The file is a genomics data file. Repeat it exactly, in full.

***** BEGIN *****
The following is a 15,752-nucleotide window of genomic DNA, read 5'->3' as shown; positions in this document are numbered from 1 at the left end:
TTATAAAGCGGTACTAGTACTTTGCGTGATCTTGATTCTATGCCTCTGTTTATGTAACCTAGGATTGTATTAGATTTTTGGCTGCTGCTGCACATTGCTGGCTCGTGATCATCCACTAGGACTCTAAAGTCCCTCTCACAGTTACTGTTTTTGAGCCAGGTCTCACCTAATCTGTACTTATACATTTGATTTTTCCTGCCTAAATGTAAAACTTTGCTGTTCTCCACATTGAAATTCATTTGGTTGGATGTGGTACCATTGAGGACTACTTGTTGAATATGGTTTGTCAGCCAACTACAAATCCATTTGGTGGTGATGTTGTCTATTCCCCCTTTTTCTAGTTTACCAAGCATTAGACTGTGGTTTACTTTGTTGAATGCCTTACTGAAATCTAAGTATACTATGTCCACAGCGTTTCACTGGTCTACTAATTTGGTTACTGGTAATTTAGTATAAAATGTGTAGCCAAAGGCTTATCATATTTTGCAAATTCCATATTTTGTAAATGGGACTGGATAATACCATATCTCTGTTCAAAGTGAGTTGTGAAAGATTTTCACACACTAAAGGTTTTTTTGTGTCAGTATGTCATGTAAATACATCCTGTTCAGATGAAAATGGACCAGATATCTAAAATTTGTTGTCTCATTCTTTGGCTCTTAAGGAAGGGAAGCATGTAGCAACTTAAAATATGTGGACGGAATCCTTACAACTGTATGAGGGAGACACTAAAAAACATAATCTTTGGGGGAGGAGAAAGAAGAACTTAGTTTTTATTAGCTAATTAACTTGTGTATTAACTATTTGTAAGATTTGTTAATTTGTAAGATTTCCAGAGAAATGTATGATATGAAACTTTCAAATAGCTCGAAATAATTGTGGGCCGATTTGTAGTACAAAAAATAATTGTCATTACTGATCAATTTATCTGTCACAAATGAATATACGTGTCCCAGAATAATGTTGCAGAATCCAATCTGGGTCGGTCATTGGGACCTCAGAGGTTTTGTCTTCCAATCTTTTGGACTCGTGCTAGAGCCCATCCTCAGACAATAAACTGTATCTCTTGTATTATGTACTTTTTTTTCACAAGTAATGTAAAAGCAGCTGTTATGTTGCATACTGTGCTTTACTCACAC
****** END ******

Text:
The following is a 15,752-nucleotide window of genomic DNA, read 5'->3' as shown; positions in this document are numbered from 1 at the left end:
TTATAAAGCGGTACTAGTACTTTGCGTGATCTTGATTCTATGCCTCTGTTTATGTAACCTAGGATTGTATTAGATTTTTGGCTGCTGCTGCACATTGCTGGCTCGTGATCATCCACTAGGACTCTAAAGTCCCTCTCACAGTTACTGTTTTTGAGCCAGGTCTCACCTAATCTGTACTTATACATTTGATTTTTCCTGCCTAAATGTAAAACTTTGCTGTTCTCCACATTGAAATTCATTTGGTTGGATGTGGTACCATTGAGGACTACTTGTTGAATATGGTTTGTCAGCCAACTACAAATCCATTTGGTGGTGATGTTGTCTATTCCCCCTTTTTCTAGTTTACCAAGCATTAGACTGTGGTTTACTTTGTTGAATGCCTTACTGAAATCTAAGTATACTATGTCCACAGCGTTTCACTGGTCTACTAATTTGGTTACTGGTAATTTAGTATAAAATGTGTAGCCAAAGGCTTATCATATTTTGCAAATTCCATATTTTGTAAATGGGACTGGATAATACCATATCTCTGTTCAAAGTGAGTTGTGAAAGATTTTCACACACTAAAGGTTTTTTTGTGTCAGTATGTCATGTAAATACATCCTGTTCAGATGAAAATGGACCAGATATCTAAAATTTGTTGTCTCATTCTTTGGCTCTTAAGGAAGGGAAGCATGTAGCAACTTAAAATATGTGGACGGAATCCTTACAACTGTATGAGGGAGACACTAAAAAACATAATCTTTGGGGGAGGAGAAAGAAGAACTTAGTTTTTATTAGCTAATTAACTTGTGTATTAACTATTTGTAAGATTTGTTAATTTGTAAGATTTCCAGAGAAATGTATGATATGAAACTTTCAAATAGCTCGAAATAATTGTGGGCCGATTTGTAGTACAAAAAATAATTGTCATTACTGATCAATTTATCTGTCACAAATGAATATACGTGTCCCAGAATAATGTTGCAGAATCCAATCTGGGTCGGTCATTGGGACCTCAGAGGTTTTGTCTTCCAATCTTTTGGACTCGTGCTAGAGCCCATCCTCAGACAATAAACTGTATCTCTTGTATTATGTACTTTTTTTTCACAAGTAATGTAAAAGCAGCTGTTATGTTGCATACTGTGCTTTACTCACAC